Christmas, a treasure to be handed down

Christmas, a treasure to be handed down

Emmanuel Lengaigne (Mini-Lien 501)

Multitude of angels - Brian Kershisnik

We have just commemorated the death of Cardinal Lavigerie and we are preparing to celebrate the feast of the Society. While preparing this editorial, I asked myself: how did our confreres in the first caravans experience their first Christmas?

It was certainly not a Christmas with large crowds and even less with family. For some of them, it must have been a bare Christmas on unfamiliar roads among people they did not know and a language they had not yet mastered… But their Christmas was probably closer to the experience of the birth of the Lord in Bethlehem 2000 years ago.

Incarnation was not easy. Jesus did not come into a world where everything was fine. He came in simplicity to bring a word of hope, a word of life, a message of love that resonates deep within us.

What our confreres experienced at the beginning of the Society and which we were able to experience in a daily life that might have seemed ordinary is an extension of the Saviour’s coming into the world. We do not always realise how many people are impressed by our missionary life. If we remember the transformation of the Church where we served in Africa, we can rejoice and give thanks for having been able to make our contribution to it. How many of us celebrated Christmas in small chapels that have now become parishes or even dioceses? What we have experienced is a treasure of which we are the custodians. A treasure that tends to be less and less known in Europe.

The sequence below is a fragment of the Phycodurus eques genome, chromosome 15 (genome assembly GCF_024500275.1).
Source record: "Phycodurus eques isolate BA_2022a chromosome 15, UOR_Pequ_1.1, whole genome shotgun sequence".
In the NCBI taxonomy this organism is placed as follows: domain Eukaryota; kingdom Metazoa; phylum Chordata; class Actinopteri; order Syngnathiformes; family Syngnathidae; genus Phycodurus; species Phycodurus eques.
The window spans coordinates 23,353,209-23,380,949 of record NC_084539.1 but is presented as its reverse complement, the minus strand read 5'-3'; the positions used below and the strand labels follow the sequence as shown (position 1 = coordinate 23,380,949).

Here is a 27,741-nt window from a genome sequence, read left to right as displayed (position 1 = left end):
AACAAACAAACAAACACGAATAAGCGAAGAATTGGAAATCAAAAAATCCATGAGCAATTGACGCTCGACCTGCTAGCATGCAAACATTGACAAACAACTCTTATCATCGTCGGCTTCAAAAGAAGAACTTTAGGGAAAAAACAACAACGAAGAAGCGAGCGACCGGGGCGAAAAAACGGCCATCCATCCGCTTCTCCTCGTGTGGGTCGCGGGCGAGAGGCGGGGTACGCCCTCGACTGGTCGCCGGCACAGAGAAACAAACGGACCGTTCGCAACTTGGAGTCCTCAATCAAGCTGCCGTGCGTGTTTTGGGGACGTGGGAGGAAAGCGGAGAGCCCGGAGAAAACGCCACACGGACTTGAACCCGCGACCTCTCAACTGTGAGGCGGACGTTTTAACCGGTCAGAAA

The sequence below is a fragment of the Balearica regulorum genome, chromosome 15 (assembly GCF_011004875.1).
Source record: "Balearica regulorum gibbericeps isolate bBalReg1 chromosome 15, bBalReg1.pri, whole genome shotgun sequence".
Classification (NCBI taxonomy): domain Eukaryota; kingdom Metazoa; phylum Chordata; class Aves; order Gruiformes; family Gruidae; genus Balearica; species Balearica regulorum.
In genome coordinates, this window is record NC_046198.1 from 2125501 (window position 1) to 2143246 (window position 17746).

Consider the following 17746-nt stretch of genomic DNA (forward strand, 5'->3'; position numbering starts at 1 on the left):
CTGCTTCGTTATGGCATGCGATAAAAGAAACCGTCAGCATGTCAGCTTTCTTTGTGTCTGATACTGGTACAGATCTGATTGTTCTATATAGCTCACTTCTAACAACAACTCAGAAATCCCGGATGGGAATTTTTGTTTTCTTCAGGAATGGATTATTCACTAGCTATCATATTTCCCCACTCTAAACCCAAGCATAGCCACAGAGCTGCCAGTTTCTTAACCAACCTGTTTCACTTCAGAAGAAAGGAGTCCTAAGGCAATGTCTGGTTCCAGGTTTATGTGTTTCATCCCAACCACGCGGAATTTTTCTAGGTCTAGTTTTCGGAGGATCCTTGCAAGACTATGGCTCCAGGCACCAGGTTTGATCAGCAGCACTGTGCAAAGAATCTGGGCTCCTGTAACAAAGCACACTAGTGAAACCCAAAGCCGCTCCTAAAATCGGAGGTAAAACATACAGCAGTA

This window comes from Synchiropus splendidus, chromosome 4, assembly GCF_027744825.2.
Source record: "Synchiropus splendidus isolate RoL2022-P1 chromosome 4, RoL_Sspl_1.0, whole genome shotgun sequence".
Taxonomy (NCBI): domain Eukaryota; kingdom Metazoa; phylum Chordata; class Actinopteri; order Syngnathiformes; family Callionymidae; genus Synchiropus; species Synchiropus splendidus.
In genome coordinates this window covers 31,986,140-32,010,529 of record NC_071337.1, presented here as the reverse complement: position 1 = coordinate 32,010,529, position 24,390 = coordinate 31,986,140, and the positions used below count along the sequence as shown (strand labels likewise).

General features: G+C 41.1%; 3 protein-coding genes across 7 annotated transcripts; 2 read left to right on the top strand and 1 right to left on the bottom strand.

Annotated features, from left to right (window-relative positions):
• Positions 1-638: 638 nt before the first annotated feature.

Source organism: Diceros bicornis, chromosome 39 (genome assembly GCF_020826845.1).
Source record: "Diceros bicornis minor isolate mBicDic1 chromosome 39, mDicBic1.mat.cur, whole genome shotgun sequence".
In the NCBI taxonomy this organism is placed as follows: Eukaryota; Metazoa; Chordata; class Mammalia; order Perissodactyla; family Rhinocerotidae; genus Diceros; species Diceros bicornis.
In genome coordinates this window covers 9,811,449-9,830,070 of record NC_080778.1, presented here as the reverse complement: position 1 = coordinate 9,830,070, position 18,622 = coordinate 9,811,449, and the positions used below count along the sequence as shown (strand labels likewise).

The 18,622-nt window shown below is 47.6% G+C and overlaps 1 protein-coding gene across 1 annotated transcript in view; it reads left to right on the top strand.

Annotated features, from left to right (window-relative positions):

Since the origins of humanity, God has deposited in the heart of each person a desire for fullness, for the absolute, which manifests itself in different ways. It is this desire that has motivated us in our missionary commitment. It is the same desire for wholeness that manifests itself in the many people of all ages who commit themselves to the service of the most vulnerable. If we are attentive, we discover much generosity around us. An attention to others that has become more evident during this period of pandemic.

Can we not respond to this desire for fullness that more and more people are seeking today by valuing our experience and our presence in Africa? In a secularised world, our experience, the treasure that we hold in trust, can be an opportunity for others to open up. It is also a way of continuing to participate in the coming of the Saviour into the hearts of men. We are depositaries of a treasure that we could share more in the world.

This year, Christmas will not be as we would have liked it to be. We will probably have some restrictions and we all regret it. We also know that the essential is elsewhere. That the coming of the Saviour that took place in a given place and time is to be renewed in each person, in each generation! Christmas is also when someone welcomes the Lord for the first time in his or her life. Witnessing this is a source of joy and thanksgiving.


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